from The Century Dictionary.
- noun See
from the GNU version of the Collaborative International Dictionary of English.
- noun obsolete A brawl or dance.
from Wiktionary, Creative Commons Attribution/Share-Alike License.
- noun obsolete A kind of
dance, or a song designed for such a dance.
from Wiktionary, Creative Commons Attribution/Share-Alike License
The 'French _bransle_,' he says, is like the Alman (Allemagne of Bach, etc.) -- _i. e._, it 'containeth the time of eight, and most commonly in short notes.'
Castlemaine; and so other lords other ladies; and they danced the bransle.
The violins sounded the call to places in the _bransle_, the favorite dance of the gay court, and Count Armand noted the smile of triumph which
Happy privilege of youth,” she added with a sigh, as the youthful couple went off to take their place in the bransle, 23 “which can snatch a flower even on the roughest road.”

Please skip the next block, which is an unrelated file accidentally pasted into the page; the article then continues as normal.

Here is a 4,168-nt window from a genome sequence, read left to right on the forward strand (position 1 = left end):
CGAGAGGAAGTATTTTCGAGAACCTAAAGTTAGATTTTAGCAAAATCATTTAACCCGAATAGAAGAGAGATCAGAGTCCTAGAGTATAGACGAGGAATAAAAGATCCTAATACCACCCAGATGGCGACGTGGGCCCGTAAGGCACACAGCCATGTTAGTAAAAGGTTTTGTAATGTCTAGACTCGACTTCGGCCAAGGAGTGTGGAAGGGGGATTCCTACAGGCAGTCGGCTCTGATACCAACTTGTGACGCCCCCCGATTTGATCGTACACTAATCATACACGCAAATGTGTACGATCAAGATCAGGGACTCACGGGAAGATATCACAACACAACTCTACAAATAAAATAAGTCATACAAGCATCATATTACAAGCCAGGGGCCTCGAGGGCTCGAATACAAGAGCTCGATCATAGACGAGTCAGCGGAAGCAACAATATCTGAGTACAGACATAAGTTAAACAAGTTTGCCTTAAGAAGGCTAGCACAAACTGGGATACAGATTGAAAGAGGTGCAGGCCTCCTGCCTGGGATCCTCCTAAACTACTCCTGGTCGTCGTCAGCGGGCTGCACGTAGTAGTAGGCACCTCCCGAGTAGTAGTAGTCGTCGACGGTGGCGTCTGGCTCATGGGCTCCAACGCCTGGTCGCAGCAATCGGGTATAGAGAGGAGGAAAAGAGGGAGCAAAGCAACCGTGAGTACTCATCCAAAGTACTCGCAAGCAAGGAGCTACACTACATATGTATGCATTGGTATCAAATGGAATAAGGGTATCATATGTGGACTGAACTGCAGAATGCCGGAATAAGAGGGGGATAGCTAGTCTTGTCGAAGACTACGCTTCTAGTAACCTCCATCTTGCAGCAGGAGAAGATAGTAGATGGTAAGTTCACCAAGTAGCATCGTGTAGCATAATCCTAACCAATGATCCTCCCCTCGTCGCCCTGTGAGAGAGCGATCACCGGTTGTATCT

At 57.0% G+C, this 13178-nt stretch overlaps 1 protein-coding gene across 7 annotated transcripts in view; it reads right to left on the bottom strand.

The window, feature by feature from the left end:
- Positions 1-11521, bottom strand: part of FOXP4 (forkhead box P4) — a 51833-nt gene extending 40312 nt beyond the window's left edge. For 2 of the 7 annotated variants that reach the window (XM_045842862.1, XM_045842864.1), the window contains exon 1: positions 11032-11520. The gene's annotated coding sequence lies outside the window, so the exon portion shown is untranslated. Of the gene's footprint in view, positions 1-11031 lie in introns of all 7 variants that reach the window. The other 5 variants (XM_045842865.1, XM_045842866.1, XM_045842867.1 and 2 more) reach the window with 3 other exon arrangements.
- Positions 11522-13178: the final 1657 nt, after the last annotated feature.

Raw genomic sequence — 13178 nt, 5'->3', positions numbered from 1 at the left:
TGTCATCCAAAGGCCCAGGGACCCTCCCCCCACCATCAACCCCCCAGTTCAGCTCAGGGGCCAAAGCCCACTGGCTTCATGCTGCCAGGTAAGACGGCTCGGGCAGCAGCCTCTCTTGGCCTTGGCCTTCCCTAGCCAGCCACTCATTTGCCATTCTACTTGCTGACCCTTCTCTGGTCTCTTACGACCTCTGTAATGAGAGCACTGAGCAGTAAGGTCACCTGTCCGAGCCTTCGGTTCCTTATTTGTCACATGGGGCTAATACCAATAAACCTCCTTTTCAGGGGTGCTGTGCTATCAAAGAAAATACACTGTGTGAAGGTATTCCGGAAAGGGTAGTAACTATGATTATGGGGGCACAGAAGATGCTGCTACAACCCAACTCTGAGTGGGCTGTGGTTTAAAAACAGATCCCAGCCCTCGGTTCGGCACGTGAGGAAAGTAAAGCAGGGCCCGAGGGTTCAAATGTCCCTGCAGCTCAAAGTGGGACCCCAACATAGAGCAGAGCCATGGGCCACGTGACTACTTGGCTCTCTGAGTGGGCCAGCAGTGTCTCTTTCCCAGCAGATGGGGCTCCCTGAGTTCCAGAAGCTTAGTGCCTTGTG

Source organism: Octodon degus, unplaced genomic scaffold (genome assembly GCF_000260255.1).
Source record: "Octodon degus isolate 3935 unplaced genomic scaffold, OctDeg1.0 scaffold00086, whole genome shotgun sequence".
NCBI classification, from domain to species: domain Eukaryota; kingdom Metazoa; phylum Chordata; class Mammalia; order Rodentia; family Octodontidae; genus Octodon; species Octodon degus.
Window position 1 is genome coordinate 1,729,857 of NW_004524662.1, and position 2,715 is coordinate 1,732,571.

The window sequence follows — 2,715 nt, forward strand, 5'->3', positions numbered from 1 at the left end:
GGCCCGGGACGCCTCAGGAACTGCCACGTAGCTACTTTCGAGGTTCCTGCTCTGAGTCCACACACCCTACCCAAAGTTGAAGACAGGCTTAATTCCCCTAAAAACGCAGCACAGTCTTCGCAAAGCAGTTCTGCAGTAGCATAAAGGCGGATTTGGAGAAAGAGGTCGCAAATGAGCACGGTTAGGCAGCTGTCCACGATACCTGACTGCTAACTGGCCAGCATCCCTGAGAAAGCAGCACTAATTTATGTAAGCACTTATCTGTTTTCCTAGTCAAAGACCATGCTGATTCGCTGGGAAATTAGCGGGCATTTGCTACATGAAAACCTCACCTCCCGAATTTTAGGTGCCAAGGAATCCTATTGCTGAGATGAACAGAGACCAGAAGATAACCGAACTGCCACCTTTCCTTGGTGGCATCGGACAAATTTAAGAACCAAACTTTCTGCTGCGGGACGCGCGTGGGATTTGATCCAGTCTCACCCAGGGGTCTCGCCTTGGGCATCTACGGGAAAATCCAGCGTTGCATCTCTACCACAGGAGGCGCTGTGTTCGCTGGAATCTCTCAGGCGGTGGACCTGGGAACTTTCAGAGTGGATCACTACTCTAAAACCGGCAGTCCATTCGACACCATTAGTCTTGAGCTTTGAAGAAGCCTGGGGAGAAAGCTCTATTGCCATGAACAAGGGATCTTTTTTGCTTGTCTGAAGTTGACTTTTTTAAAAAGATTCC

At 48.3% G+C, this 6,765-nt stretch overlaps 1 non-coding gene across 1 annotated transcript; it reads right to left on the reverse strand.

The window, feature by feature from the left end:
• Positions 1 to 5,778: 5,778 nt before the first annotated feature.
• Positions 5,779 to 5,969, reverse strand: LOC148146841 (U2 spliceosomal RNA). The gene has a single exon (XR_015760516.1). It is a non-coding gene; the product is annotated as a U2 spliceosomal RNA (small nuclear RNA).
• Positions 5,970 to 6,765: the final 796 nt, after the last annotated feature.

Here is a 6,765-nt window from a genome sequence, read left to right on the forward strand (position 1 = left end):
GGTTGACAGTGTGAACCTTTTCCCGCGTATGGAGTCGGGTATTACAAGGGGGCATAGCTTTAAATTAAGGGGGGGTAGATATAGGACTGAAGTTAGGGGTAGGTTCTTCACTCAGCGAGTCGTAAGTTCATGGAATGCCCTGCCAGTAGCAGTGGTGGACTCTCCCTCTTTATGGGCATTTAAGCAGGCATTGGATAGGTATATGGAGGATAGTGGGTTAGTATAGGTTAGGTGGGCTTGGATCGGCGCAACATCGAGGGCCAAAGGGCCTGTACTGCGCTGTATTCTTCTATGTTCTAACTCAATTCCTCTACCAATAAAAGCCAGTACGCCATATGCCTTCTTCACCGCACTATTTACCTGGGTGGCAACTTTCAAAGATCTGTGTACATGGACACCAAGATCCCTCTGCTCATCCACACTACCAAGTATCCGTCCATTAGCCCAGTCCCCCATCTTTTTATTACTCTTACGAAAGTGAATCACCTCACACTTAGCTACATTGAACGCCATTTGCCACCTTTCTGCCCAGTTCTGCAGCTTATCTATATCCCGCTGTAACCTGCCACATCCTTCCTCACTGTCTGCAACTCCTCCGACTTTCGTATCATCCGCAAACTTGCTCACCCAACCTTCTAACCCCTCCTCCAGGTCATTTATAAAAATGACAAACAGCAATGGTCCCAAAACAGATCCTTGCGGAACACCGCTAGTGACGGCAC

His days were passed chiefly in attendance upon Lady Fareham -- singing and playing, fetching and carrying combing her favourite spaniel with the same ivory pocket-comb that arranged his own waterfall curls; or reading a French romance to her, or teaching her the newest game of cards, or the last dancing-step imported from Fontainebleau or St. Cloud, or some new grace or fashion in dancing, the holding of the hand lower or higher; the latest manner of passaging in a bransle or a coranto, as performed by the French King and Madame
French figures; [The bransle, or brawl, had all the characteristics of
"Faith, mam'selle," the boy count replied, "'t is a trick that may set us all a livelier dance than your delightful _la bransle_.
For myself, I shall lead Jane Seymour to the bransle. "